REA’s Dr Nina Skorupska argues it is time for government and businesses to recognising decarbonising the power sector will not be enough, we need to embrace the challenge of renewable heat. Final consumption of electricity is ‘just’ 303.4TWh (according to figures for 2015) compared to the final heat consumption of 760TWh (according to figures for 2013). We are extremely concerned about the proposed changes to the non-domestic biomass tariffs, which will reduce certain tariffs by up to 61 per cent by 2017, and reduce the number of yearly biomass installations from 3,023 in 2015, to only 65 systems by 2021. This would mean the loss of five years’ worth of government effort and investment that have helped built a mature and stable industry. Biomass heating represents the majority of the decarbonisation of the UK heat sector to date, and 89 per cent of all renewable heat in Europe.The suggested reform of RHI is too focused on a few preferred technologies, picked as the winners by government, rather than letting the market choose between the many available renewable low-carbon heating options. To fully decarbonise our heat supply, we need a mix of all renewable technologies: geothermal, biogas/biomethane, heat pumps, solar thermal, and biomass heating. Neither one can on their own deliver all required heating for industrial use, heating of schools and care homes, and different homes with different needs .A shortfall against either the heat or transport targets requires a significant increase in renewable power contribution. With renewable transport currently only achieving about 2.5 per cent, the power sector will need to deliver 44-45 per cent renewable energy! This at a time where the Renewables Obligation has been closed for solar and onshore wind, the FiT constrained, and the number of CfD auctions reduced to just three before 2020.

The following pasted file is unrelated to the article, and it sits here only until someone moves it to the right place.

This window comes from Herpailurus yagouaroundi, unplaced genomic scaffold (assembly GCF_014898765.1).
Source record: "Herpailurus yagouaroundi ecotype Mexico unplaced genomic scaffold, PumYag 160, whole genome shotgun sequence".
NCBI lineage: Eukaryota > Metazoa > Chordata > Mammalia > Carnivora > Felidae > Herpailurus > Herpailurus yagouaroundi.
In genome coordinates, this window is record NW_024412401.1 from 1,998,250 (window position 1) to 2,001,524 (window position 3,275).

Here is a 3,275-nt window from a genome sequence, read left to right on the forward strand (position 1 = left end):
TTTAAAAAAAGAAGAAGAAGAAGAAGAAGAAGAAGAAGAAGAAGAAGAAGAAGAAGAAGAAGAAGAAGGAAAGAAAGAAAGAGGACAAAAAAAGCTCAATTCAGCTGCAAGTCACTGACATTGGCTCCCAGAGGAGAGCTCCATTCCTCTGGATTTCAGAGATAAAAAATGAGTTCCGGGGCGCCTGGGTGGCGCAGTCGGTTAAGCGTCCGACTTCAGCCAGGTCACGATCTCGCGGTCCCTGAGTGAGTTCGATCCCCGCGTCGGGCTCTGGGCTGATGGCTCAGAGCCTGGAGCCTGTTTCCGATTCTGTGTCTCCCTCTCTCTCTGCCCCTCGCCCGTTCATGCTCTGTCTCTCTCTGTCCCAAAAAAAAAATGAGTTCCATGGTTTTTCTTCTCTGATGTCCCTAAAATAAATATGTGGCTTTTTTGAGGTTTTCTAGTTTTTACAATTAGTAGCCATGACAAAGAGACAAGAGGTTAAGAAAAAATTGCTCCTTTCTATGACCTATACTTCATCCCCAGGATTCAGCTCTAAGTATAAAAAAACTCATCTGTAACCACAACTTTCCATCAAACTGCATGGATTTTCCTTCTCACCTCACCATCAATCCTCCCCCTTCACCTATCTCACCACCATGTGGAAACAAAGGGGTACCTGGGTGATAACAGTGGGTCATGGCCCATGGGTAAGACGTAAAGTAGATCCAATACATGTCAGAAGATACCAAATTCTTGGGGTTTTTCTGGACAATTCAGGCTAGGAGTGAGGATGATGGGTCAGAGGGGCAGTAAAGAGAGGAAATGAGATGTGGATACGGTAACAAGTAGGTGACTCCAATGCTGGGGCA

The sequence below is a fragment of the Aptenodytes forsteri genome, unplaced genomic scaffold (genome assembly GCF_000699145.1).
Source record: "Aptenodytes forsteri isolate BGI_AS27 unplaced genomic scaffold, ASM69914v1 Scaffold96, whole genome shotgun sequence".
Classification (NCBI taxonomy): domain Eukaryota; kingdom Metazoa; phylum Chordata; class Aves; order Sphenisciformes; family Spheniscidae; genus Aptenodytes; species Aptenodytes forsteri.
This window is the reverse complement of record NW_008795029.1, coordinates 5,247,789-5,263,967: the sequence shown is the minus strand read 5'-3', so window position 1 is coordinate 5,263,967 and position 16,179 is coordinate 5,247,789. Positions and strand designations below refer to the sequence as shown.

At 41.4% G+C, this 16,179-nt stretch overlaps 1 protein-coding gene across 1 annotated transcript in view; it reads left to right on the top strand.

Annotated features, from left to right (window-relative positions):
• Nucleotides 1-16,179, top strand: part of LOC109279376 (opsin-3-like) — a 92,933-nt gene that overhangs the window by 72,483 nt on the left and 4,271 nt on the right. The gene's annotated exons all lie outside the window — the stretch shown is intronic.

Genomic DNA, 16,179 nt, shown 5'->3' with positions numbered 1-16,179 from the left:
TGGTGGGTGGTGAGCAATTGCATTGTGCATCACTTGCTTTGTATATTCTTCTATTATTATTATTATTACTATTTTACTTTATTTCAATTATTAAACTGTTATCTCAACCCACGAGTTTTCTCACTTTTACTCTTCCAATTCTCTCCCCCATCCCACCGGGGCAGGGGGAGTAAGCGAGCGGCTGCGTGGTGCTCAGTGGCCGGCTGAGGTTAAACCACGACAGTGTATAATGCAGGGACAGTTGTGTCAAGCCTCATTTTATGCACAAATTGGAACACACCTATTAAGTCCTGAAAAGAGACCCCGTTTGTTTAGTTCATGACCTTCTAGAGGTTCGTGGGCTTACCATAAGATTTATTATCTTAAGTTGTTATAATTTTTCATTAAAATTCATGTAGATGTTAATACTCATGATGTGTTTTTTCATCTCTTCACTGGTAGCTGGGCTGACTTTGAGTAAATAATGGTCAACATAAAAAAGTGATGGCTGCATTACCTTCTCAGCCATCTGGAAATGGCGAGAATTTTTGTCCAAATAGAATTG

Business Green 16th March 2016 read more »